Mbeki: Make Mandela’s legacy more than a slogan
Speaking at a sod-turning ceremony at Nelson Mandela's former home in Gauteng, former president Thabo Mbeki said on Wednesday that people must act on the icon's legacy and not just use it as a slogan.
Former president Thabo Mbeki said on Wednesday that people around the world have taken up the call to “be the legacy” of Nelson Mandela, but they need to ensure that they act on the slogan to address problems in South Africa.
“Now we have the challenge to transform that into practical action so it doesn’t just remain a slogan. It’s a big challenge,” said Mbeki.
He was speaking to media at a sod-turning ceremony at the former president Nelson Mandela’s 1990s residence as people across the world celebrate the anti-apartheid icon on what would have been Mandela’s 100th birthday.
Mbeki said it was easy to honour South Africa’s first president’s legacy in words, but it was much harder to look at what hasn’t worked since 1994 and take action to address the country’s challenges.
The Nelson Mandela Foundation and Thebe Investment Corporation held the ceremony on Wednesday at Madiba’s home on 13th Avenue in Johannesburg, Houghton, his private residence from 1992 to 1998.
ANC struggle stalwart Sophie de Bruyn, Adv George Bizos, Dr Mamphela Ramphela and a number of high-profile business leaders attended the event.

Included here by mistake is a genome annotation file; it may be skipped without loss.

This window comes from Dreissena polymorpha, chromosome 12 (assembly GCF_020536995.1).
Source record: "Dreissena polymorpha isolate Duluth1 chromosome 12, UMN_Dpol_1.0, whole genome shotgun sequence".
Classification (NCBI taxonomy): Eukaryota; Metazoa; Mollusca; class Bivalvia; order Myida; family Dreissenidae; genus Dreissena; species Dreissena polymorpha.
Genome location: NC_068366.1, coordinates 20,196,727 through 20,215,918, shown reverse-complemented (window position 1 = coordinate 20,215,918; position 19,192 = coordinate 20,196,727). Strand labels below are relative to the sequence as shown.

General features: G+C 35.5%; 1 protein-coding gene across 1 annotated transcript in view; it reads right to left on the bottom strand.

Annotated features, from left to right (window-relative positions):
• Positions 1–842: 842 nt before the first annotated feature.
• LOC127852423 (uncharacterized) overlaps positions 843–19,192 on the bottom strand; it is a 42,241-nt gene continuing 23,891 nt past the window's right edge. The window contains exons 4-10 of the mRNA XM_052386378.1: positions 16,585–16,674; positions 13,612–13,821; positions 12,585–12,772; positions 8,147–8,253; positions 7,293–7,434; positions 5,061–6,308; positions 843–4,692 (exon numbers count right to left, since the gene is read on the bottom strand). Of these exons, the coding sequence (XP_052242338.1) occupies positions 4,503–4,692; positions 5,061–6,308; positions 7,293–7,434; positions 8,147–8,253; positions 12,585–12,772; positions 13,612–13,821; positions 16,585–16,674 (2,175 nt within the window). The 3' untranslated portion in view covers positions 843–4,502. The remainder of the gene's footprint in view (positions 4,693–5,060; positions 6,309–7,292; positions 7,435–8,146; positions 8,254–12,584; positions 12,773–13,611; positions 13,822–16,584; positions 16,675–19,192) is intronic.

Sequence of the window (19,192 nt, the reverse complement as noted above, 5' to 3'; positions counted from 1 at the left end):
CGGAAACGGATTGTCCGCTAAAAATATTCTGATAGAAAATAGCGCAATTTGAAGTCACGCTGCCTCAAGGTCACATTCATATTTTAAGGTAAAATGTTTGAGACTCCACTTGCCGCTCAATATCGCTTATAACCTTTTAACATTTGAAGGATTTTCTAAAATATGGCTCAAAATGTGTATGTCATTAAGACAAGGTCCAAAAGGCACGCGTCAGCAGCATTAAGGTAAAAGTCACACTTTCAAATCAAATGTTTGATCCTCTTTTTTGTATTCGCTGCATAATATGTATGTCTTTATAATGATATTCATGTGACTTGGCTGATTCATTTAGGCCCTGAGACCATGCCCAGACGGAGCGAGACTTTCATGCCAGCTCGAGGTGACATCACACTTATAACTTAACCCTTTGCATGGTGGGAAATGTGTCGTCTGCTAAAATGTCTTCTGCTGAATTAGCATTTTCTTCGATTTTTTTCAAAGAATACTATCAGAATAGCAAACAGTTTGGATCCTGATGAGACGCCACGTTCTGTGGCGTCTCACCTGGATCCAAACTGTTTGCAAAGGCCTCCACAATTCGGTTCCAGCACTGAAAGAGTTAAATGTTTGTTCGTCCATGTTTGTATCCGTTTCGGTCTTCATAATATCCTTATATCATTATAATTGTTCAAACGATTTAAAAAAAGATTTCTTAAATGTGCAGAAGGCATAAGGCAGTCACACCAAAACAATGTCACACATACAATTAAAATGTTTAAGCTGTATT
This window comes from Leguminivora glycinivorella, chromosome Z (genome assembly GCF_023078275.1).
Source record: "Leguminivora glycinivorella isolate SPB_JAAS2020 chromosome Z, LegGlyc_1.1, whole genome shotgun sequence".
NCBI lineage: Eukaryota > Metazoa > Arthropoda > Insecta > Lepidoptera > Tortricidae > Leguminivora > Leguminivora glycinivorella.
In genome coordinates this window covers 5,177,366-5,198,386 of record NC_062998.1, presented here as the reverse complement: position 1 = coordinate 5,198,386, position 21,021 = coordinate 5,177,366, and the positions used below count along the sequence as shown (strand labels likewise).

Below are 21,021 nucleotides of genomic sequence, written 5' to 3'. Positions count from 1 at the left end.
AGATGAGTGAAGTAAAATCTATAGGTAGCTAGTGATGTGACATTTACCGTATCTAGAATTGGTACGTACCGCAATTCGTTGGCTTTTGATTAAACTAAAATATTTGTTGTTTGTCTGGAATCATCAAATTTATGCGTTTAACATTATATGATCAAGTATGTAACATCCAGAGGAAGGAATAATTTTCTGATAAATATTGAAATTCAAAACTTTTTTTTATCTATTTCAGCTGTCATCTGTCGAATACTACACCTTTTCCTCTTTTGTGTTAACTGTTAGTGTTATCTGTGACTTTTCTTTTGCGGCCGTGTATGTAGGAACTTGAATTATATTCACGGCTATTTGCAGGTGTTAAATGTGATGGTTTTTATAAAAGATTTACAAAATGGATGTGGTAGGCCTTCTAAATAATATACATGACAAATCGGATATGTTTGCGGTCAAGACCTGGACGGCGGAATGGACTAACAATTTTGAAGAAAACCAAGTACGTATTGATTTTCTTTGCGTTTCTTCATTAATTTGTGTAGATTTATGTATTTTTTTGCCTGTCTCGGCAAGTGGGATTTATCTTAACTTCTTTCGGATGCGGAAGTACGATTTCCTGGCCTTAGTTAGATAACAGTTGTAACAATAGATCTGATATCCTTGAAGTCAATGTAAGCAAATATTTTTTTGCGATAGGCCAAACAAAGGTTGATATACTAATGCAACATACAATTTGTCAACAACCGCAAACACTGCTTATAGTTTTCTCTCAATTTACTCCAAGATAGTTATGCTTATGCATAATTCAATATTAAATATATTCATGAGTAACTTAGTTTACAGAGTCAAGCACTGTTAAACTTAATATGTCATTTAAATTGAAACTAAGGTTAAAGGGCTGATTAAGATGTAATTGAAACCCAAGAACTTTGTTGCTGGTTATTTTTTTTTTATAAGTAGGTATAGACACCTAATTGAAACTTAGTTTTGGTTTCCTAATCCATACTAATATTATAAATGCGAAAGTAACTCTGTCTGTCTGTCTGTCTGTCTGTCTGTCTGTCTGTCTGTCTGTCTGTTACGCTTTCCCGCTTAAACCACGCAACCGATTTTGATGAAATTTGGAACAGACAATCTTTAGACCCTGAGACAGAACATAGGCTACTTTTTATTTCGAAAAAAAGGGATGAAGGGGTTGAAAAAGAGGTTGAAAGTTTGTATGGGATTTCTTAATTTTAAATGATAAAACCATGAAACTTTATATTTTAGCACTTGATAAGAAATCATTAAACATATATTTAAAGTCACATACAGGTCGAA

The Nelson Mandela Foundation and Thebe Investment Corporation (through its Thebe Tourism Group) have joined forces to turn the property into a boutique hotel, the Mandela Presidential Centre, with the aim of keeping Mandela’s legacy alive and honouring the icon’s work during the time he lived there.
Foundation CEO Sello Hatang said the property, which is to undergo renovations while its historic architecture will be maintained, will be used as a hotel and will also host Atlantic Fellows for Racial Equity, a programme seeking to dismantle racism in South Africa and the United States.
Thebe CEO Jerry Mabena said Mandela lived in the house while negotiating the transition to democracy and campaigning for the 1994 elections. He made a number of key announcements from the residence.
“The desired outcome is to be respectful to who lived here and what took place here,” said Mabena.
Mandela’s former chef Xoliswa Ndoyiya recalled the time she spent in the house with the former president. “I thought I was a worker here (but) I came to see Tata more as a human. I came to be a child of the house,” she said.
She recalled how he would read his newspaper on the stoep and punish his grandson Ndaba Mandela for losing his school jerseys by making him stand in the garden in the cold.
Ndoyiya said she served Mandela’s first coffee every morning at 4.30 before he ate his porridge with nuts and raisins. She recalled how one day he asked to have Frosties like his grandchildren.
After asking for the sugary cereal again the next day, he explained his unusual request to Ndoyiya: “Listen, darling, I have honoured my mother enough,” he said. DM
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